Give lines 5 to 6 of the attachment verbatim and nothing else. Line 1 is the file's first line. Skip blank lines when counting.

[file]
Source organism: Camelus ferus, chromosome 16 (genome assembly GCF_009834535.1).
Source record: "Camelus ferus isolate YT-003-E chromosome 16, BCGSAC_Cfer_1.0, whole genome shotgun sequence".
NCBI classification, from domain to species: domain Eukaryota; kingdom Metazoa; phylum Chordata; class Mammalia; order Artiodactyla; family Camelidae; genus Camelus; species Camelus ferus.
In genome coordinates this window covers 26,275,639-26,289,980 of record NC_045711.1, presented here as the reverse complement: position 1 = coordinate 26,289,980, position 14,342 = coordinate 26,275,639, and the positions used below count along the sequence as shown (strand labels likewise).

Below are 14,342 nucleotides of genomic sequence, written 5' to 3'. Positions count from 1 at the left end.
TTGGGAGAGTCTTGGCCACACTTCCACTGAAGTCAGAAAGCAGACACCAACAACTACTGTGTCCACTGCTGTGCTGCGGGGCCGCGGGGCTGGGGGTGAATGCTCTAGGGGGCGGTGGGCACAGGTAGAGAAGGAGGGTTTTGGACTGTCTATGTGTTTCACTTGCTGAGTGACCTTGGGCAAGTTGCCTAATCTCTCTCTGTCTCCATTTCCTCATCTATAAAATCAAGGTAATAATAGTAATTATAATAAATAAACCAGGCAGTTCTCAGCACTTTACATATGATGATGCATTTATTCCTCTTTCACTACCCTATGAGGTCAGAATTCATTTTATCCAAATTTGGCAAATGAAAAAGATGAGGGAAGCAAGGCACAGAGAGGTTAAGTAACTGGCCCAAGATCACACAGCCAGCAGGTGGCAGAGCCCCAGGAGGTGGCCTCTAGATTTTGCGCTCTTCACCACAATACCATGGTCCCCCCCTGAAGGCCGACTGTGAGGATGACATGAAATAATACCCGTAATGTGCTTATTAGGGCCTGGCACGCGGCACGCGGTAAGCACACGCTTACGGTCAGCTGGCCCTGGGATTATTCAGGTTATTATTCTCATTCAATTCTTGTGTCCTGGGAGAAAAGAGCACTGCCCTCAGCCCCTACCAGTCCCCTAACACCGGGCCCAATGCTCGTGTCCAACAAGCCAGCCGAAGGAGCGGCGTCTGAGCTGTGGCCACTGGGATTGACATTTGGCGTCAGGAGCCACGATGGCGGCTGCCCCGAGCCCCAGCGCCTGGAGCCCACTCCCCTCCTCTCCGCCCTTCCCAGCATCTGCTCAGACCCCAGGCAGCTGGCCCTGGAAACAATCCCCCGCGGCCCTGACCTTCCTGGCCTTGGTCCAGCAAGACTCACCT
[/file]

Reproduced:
Below are 14,342 nucleotides of genomic sequence, written 5' to 3'. Positions count from 1 at the left end.
TTGGGAGAGTCTTGGCCACACTTCCACTGAAGTCAGAAAGCAGACACCAACAACTACTGTGTCCACTGCTGTGCTGCGGGGCCGCGGGGCTGGGGGTGAATGCTCTAGGGGGCGGTGGGCACAGGTAGAGAAGGAGGGTTTTGGACTGTCTATGTGTTTCACTTGCTGAGTGACCTTGGGCAAGTTGCCTAATCTCTCTCTGTCTCCATTTCCTCATCTATAAAATCAAGGTAATAATAGTAATTATAATAAATAAACCAGGCAGTTCTCAGCACTTTACATATGATGATGCATTTATTCCTCTTTCACTACCCTATGAGGTCAGAATTCATTTTATCCAAATTTGGCAAATGAAAAAGATGAGGGAAGCAAGGCACAGAGAGGTTAAGTAACTGGCCCAAGATCACACAGCCAGCAGGTGGCAGAGCCCCAGGAGGTGGCCTCTAGATTTTGCGCTCTTCACCACAATACCATGGTCCCCCCCTGAAGGCCGACTGTGAGGATGACATGAAATAATACCCGTAATGTGCTTATTAGGGCCTGGCACGCGGCACGCGGTAAGCACACGCTTACGGTCAGCTGGCCCTGGGATTATTCAGGTTATTATTCTCATTCAATTCTTGTGTCCTGGGAGAAAAGAGCACTGCCCTCAGCCCCTACCAGTCCCCTAACACCGGGCCCAATGCTCGTGTCCAACAAGCCAGCCGAAGGAGCGGCGTCTGAGCTGTGGCCACTGGGATTGACATTTGGCGTCAGGAGCCACGATGGCGGCTGCCCCGAGCCCCAGCGCCTGGAGCCCACTCCCCTCCTCTCCGCCCTTCCCAGCATCTGCTCAGACCCCAGGCAGCTGGCCCTGGAAACAATCCCCCGCGGCCCTGACCTTCCTGGCCTTGGTCCAGCAAGACTCACCT